Transcribo: A Graphical Editor for Transcribing and Annotating Textual Witnesses. Preparing a Historical-Critical Edition of Arthur Schnitzler's Works.

poster / demo / art installation
  1. 1. Stefan Buedenbender

    Universität Trier

  2. 2. Vivien Friedrich

    Bergische Universität Wuppertal

  3. 3. Thomas Burch

    Universität Trier

  4. 4. Kristina Fink

    Bergische Universität Wuppertal

  5. 5. Wolfgang Lukas

    Bergische Universität Wuppertal

  6. 6. Kathrin Nühlen

    Bergische Universität Wuppertal

  7. 7. Frank Queens

    Universität Trier

  8. 8. Joshgun Sirajzade

    Universität Trier

Work text
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Transcribo is a graphical editor for transcribing and annotating textual witnesses, which is being developed at Trier Center for Digital Humanities and Bergische Universität Wuppertal for the project Arthur Schnitzler: Digitale historisch-kritische Edition (Werke 1905–1931 . While it will be available as an independent stand-alone version, it forms the basis of the project's virtual edition platform which significantly expands its functionality.
Project and Requirements

Funded by the Nordrhein-Westfälische Akademie der Wissenschaften and collaborating with Deutsches Literaturarchiv Marbach, our long-time project aims to create a digital critical edition that makes available both printed works and Schnitzler's estate in an up-to-date and philologically dependable form.
Next to the edited text, the focus will be equally on the materiality and the genetic dimension of the work, which involves various methodological challenges. Along with the complexity and sheer size of the underlying material (> 12000 pages to transcribe) it became obvious very soon that the objectives were not to be attained with existing software solutions (being mostly optimized for the reworking of existing transcripts).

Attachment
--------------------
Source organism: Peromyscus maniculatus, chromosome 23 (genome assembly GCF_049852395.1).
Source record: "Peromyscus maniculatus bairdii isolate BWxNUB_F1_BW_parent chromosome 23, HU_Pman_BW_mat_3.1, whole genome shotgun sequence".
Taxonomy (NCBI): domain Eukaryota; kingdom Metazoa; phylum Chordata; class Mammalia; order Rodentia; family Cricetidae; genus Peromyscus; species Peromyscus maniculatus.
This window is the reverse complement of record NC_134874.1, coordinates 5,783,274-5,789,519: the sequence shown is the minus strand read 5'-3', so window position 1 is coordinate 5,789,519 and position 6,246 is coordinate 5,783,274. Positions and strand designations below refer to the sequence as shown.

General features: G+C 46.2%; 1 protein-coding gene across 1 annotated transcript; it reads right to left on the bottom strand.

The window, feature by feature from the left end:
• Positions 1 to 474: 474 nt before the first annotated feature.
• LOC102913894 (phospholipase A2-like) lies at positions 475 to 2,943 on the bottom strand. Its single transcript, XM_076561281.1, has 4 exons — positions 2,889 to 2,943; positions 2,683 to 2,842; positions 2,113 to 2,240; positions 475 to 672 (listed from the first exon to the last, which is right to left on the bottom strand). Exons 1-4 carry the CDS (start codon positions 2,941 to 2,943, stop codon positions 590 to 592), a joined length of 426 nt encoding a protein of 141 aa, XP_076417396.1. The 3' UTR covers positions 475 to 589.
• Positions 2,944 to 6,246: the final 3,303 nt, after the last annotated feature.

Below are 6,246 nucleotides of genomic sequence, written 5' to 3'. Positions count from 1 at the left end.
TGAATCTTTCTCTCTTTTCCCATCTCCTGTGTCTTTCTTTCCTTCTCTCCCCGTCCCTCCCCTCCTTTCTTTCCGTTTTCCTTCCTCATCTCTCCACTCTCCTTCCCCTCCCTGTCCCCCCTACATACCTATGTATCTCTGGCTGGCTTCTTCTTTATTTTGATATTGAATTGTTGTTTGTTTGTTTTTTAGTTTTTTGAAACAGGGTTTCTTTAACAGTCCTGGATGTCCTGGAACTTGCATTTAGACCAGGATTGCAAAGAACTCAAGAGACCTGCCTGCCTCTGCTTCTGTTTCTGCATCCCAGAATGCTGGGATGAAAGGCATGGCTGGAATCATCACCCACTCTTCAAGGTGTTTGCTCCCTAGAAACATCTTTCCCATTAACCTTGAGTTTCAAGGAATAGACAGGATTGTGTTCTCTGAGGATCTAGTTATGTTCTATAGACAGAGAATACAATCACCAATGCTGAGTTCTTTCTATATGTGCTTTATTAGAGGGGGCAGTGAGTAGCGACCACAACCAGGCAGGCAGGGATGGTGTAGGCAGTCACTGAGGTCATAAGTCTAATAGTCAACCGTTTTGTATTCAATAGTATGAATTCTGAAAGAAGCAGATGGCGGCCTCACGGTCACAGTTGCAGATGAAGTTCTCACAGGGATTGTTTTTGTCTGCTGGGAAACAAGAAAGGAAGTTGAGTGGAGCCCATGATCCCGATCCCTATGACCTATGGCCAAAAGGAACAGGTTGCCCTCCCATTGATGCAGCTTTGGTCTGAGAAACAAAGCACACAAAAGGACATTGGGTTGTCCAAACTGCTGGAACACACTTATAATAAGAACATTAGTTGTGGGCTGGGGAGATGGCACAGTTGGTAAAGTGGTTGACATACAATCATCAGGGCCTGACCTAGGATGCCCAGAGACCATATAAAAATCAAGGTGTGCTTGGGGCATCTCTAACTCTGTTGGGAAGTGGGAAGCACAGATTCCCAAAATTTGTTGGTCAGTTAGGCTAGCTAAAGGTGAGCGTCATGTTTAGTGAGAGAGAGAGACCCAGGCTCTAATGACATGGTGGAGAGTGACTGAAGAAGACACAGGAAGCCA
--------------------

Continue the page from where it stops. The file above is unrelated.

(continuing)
Transcribo was therefore developed from scratch for the efficient creation of large amounts of differentiated, deeply annotated transcriptions, which is reflected in its entire layout.
Transcribo: Features and Interface

The graphical user interface is centered around the digital facsimile, usually the scanned physical witness. This facsimile is duplicated, so that the original can always be viewed unobstructed, while all processing steps take place on the slightly grayed duplicate. This arrangement accommodates the use of multiple monitors and particularly saves a time-consuming jumping back and forth between the image and editor window. Thus, selections in rectangle or polygon shape can be drawn topographically precisely above the graphic and the transcribed text can be entered directly. This also simplifies, if desired, to proceed in a non-linear way and create the transcripts in any order, for instance to treat graphically related, but spatially separated locations in one step.Furthermore, an OCR (with optional image optimization such as contrast and color adjustment) is integrated for the detection of typescripts, providing a raw transcription for the editors to build upon